Gout is one of the few treatable and preventable forms of arthritis, an umbrella term for dozens of conditions that cause inflammation in the joints.
What causes gout?
The buildup of uric acid in your blood from the breakdown of purines causes gout.
Certain conditions, such as blood and metabolism disorders or dehydration, make your body produce too much uric acid.
A kidney or thyroid problem, or an inherited disorder, can make it harder for your body to remove excess uric acid.
The signs and symptoms of gout almost always occur suddenly, and often at night. They include:
- Intense joint pain. Gout usually affects the large joint of you big toe, but it can occur in any joint. Other commonly affected joints include the ankles, knees, elbows, wrists, and fingers. The pain is likely to be most severe within the first four to 12 hours after it begins.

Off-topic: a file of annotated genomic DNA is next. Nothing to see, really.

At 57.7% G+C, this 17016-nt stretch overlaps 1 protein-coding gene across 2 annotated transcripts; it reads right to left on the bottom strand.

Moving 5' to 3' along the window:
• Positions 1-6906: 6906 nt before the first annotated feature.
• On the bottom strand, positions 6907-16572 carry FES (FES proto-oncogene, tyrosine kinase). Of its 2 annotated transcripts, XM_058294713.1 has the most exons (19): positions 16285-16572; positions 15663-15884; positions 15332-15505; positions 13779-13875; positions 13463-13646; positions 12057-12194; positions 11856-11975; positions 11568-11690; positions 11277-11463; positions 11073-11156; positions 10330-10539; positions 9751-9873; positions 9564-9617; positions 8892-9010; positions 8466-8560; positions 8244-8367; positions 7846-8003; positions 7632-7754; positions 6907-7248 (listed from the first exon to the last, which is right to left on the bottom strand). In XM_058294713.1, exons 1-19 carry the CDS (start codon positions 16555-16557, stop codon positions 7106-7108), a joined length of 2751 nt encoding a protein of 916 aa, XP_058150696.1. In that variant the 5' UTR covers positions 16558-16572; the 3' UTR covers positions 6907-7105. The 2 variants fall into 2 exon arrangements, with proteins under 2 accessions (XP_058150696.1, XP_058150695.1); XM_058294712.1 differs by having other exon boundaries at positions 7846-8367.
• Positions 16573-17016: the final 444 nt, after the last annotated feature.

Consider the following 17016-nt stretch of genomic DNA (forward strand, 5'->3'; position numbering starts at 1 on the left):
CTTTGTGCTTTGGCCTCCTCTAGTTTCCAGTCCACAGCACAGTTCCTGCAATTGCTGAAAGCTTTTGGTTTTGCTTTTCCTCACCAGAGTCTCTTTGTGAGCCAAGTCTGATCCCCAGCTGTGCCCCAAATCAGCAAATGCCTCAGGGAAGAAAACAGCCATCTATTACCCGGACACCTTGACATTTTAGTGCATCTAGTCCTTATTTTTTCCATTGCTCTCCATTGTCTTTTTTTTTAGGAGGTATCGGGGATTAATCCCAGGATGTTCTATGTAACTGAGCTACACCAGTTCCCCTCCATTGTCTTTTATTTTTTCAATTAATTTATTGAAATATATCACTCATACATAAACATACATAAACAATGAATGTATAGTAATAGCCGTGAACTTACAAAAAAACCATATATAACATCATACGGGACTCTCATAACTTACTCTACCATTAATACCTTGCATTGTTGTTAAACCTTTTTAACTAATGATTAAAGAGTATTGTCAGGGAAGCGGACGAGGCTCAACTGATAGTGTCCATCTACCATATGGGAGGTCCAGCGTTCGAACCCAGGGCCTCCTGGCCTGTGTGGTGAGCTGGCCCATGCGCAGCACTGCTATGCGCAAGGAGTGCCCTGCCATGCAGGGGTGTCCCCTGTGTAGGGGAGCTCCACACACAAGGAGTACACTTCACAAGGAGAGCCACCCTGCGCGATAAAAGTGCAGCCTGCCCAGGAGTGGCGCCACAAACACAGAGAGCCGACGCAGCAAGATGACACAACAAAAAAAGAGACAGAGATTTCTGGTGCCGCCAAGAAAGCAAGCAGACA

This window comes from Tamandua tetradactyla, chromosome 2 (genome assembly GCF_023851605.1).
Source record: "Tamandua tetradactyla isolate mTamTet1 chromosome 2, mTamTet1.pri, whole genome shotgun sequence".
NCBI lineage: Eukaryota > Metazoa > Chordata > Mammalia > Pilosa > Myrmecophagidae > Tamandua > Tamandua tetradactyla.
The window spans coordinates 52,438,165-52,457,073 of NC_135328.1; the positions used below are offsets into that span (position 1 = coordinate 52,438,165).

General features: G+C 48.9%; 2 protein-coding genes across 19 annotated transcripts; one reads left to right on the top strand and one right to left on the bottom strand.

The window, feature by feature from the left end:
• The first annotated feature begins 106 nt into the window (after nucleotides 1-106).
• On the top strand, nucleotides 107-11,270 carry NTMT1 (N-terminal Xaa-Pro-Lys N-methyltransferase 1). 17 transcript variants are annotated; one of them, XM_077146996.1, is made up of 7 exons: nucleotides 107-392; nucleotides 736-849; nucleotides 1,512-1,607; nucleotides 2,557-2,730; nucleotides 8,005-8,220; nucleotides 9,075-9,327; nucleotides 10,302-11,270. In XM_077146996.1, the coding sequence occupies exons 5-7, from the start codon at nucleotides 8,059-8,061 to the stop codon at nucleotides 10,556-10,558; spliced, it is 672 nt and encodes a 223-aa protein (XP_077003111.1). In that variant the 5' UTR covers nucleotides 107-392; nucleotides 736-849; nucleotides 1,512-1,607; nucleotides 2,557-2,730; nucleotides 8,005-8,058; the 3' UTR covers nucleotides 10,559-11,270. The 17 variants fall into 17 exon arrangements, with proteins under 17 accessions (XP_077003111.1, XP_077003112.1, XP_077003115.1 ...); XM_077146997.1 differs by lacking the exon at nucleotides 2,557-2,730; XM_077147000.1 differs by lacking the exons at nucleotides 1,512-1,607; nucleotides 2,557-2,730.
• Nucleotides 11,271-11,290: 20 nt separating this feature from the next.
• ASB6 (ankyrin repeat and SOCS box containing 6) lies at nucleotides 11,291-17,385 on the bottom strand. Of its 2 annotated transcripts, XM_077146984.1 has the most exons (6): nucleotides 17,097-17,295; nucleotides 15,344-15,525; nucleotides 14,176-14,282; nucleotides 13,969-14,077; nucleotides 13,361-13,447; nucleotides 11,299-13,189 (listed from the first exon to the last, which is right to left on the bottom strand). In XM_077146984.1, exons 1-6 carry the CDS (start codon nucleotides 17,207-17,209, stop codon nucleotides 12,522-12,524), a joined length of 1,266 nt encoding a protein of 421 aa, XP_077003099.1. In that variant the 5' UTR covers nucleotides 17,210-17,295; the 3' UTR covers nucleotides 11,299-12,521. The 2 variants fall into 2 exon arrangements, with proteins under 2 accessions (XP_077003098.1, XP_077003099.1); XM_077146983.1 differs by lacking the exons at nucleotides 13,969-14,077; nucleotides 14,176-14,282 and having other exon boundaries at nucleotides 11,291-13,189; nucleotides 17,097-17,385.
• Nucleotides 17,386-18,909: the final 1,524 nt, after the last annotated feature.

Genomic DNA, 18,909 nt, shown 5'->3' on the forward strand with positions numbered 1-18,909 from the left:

- Lingering discomfort. After the most severe pain subsides, some joint discomfort may last from a few days to a few weeks. Later attacks are likely to last longer and affect more joints.
- Inflammation and redness. The affected joint or joints become swollen, tender, warm and red.
- Limited range of motion. As gout progresses, you may not be able to move your joints normally.
Gout foods to avoid
Certain foods are naturally high in purines, which your body breaks down into uric acid. Most people do not have a problem with high-purine foods. But if your body has trouble releasing excess uric acid, you may want to avoid certain foods and drinks, such as:
- red meats
- organ meats
- certain seafood
Sugar-sweetened beverages and foods containing the sugar fructose can also be problematic, even though they do not contain purines.
During symptom-free periods, these dietary guidelines may help protect against future gout attacks:
Chaya can help for gout:
It participates in regulation of acid-base balance and blood pressure, excretion of the non-protein nitrogenous compounds, such as urea and uric acid, elimination of endogenous toxic waste agents.